With the Reds' FA Cup hopes over and top-four chances all but up in flames, John Robertson pinpoints five areas where Brendan Rodgers' side have flopped...
It was only six weeks ago that things were looking incredibly bright at Anfield. From mid-December last year to mid-March of this, Brendan Rodgers' team hadn't lost a league game. The record had catapulted them from Europa League also-rans to potential Champions League qualifiers.
The last five weeks, however, have been disastrous. Back-to-back league defeats against Manchester United and Arsenal have seen their top-four challenge falter to the point that the Reds are now relying on Manchester City to slip up, while a surprise FA Cup semi-final defeat to Aston Villa mean Rodgers is still waiting on a first trophy. So what's gone wrong? Why can't Liverpool win when the pressure is on?
Reliance on individuals makes scoring difficult
In the absence of the injured Daniel Sturridge, cutting out Liverpool's goal threat predominantly comes down to suffocating the creativity of Raheem Sterling, Jordan Henderson and Philippe Coutinho.
With at least one of these three generally pushing forward to become the spearhead of attack in any given moment, that typically leaves two playmakers to deal with at any one time. This season, the numbers show that opposition defences needn't worry about assists coming from anywhere else on the pitch.
This reliance on such a small number of key individuals has seen Liverpool's goal tally dwindle. It's far too easy for a defence of Premier League quality to overcome such a narrow and predictable approach through disciplined positioning. It's wholly unsurprising, then, to see that Liverpool have scored the fewest goals of the top six – some 18 adrift of Chelsea and 20 behind Manchester City.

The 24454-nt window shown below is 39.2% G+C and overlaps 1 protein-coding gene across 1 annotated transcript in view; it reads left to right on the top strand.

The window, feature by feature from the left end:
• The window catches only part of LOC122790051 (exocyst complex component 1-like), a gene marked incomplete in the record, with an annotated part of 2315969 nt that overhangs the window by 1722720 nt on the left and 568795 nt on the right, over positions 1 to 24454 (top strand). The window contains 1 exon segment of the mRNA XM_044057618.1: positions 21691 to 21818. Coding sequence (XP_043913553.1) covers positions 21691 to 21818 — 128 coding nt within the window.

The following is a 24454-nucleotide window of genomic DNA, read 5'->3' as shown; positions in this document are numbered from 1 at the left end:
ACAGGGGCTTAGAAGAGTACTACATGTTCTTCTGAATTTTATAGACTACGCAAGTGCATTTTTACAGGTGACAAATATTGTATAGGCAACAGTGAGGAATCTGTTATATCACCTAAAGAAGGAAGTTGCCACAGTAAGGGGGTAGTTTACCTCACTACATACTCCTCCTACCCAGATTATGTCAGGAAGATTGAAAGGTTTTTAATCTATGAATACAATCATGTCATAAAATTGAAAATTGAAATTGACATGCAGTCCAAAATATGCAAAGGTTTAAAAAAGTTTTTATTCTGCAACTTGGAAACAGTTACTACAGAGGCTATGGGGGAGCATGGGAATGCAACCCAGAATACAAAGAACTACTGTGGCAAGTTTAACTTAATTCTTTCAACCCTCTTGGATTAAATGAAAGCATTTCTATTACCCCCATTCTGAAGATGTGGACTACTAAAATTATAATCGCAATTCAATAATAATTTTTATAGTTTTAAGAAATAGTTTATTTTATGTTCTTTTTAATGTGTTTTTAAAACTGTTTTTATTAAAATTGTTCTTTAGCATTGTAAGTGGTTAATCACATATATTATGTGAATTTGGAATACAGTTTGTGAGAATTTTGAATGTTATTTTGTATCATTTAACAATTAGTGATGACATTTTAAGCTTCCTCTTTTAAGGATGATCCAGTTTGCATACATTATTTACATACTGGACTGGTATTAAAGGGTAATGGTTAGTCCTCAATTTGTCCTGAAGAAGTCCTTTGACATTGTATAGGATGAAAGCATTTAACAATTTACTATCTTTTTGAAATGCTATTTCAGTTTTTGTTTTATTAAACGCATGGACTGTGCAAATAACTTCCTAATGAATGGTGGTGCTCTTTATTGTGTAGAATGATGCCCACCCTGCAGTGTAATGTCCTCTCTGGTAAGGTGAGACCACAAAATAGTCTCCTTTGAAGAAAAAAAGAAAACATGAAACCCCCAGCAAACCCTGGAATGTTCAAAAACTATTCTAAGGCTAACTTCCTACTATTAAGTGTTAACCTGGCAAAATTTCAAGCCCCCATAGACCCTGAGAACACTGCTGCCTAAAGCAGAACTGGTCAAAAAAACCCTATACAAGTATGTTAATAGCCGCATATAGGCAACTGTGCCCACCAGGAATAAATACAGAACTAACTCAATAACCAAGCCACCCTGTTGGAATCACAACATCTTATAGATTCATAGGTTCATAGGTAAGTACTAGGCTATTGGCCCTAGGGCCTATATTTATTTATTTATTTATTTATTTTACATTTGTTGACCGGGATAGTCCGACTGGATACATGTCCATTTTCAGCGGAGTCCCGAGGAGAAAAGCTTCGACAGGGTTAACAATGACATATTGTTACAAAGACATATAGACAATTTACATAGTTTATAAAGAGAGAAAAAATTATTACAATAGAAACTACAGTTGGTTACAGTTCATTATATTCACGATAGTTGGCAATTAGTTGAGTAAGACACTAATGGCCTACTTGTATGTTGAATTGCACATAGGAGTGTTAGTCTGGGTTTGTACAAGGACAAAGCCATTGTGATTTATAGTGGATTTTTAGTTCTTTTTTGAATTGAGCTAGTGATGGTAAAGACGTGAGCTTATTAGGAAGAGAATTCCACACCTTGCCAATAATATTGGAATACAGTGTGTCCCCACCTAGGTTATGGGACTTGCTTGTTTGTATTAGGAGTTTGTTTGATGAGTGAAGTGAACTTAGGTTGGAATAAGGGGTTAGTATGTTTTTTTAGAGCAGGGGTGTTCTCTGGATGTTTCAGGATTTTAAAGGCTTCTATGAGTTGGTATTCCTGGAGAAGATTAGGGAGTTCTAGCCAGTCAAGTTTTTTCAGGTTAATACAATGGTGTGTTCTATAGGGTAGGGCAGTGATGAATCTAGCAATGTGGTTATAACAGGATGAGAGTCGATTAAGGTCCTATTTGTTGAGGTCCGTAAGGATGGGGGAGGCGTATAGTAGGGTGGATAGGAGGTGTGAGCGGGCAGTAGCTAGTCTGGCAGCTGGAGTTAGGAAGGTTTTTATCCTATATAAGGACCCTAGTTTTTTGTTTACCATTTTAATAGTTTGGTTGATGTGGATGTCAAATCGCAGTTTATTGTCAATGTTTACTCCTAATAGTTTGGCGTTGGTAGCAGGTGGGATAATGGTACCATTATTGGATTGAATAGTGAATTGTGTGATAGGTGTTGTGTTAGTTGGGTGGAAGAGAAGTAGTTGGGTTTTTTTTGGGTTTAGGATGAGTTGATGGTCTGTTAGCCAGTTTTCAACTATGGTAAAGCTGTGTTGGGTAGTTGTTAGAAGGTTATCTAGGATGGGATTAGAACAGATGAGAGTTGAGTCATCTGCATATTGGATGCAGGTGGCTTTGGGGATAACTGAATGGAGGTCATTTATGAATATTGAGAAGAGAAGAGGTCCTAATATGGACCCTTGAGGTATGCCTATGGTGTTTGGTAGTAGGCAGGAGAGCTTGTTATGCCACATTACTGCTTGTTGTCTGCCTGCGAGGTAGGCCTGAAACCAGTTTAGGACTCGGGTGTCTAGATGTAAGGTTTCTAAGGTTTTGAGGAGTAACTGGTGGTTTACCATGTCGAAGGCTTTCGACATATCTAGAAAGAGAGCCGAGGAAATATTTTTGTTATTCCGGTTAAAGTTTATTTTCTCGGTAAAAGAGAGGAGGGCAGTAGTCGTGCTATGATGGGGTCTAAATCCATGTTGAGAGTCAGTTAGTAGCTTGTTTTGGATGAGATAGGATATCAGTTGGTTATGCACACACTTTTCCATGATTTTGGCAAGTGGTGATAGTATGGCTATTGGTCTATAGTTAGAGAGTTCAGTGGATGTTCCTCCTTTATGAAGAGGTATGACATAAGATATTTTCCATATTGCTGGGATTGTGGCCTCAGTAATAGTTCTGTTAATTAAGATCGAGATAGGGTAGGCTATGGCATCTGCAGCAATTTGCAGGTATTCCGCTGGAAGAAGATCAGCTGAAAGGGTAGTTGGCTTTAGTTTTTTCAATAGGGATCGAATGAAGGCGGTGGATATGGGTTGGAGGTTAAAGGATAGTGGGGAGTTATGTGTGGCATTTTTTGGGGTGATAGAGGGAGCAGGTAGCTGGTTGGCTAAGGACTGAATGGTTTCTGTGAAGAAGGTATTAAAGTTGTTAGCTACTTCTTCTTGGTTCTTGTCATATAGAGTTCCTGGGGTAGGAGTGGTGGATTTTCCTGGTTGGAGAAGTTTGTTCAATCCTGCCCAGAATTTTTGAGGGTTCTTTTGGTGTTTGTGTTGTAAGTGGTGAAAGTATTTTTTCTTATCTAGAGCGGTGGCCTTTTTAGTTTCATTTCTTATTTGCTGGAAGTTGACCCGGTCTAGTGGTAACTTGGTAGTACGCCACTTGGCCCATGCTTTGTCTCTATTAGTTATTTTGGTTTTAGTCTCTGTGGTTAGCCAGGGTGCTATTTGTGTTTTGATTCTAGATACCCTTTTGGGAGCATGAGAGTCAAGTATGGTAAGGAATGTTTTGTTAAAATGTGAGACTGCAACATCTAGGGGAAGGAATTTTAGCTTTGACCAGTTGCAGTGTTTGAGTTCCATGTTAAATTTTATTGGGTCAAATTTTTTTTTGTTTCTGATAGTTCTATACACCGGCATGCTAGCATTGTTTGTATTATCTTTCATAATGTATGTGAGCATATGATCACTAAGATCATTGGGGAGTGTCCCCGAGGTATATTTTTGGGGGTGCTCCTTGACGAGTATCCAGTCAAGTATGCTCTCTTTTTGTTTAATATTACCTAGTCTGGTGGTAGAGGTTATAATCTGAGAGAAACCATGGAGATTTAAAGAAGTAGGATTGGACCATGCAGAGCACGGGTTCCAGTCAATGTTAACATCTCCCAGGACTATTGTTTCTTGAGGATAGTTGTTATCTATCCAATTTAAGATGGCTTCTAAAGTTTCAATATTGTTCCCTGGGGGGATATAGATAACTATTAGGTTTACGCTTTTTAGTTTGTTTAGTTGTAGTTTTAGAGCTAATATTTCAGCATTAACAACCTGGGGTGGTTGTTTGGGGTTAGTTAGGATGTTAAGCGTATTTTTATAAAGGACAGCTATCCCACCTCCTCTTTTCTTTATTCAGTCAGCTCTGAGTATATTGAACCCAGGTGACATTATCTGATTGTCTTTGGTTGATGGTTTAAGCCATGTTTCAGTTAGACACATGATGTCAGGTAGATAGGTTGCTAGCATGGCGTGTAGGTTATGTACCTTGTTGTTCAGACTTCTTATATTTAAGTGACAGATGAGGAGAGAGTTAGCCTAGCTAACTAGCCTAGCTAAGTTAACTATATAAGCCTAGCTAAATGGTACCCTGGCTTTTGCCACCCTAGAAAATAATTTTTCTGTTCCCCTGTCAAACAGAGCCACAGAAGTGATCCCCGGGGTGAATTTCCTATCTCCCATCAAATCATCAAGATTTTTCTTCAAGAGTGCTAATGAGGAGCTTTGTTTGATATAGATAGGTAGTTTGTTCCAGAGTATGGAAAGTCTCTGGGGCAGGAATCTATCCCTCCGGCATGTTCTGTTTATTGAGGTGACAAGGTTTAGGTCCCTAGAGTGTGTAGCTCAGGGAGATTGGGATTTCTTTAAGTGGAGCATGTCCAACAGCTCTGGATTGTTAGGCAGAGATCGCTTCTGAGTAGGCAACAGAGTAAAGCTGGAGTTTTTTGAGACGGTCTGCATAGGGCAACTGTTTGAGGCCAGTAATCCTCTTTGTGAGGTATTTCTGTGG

Most worrying is that Rodgers seems to have little in the way of scheming to overcome the void created by Sturridge's absence. For a manager deemed one of the league's top strategists, it's a big problem unsolved.
Psychological burden affecting young and old
Steven Gerrard's mental strains have been mentioned several times this season. With his career at the club up this summer, the Kop legend has been desperate to leave on a high by winning another trophy, getting the club back into the Champions League and giving everything in key games.
But for a while now, that sense of responsibility has spilled over and become a negative burden on both his own performances and those of the club in general.
Getting himself sent off moments after taking the field against Manchester United didn't help, nor has a regression to an increasingly one-dimensional style obsessed with long passes from deep.
Such strains have affected the rest of the team, too. While Gerrard might be detrimental to his team's performances, without him there isn't much leadership and experience.
Henderson has filled the first role well this season, but he's not quite there yet. Similarly, Martin Skrtel is apt for marshalling the defence, but beyond that he is without a voice.
Without this leadership it's easy to understand why Liverpool's comparatively young and naive team struggle to deal with the pressure of the big occasion.
The team's record since December last year remains excellent in a wider context, but the three domestic games they've lost since then are the three they simply couldn't afford to lose.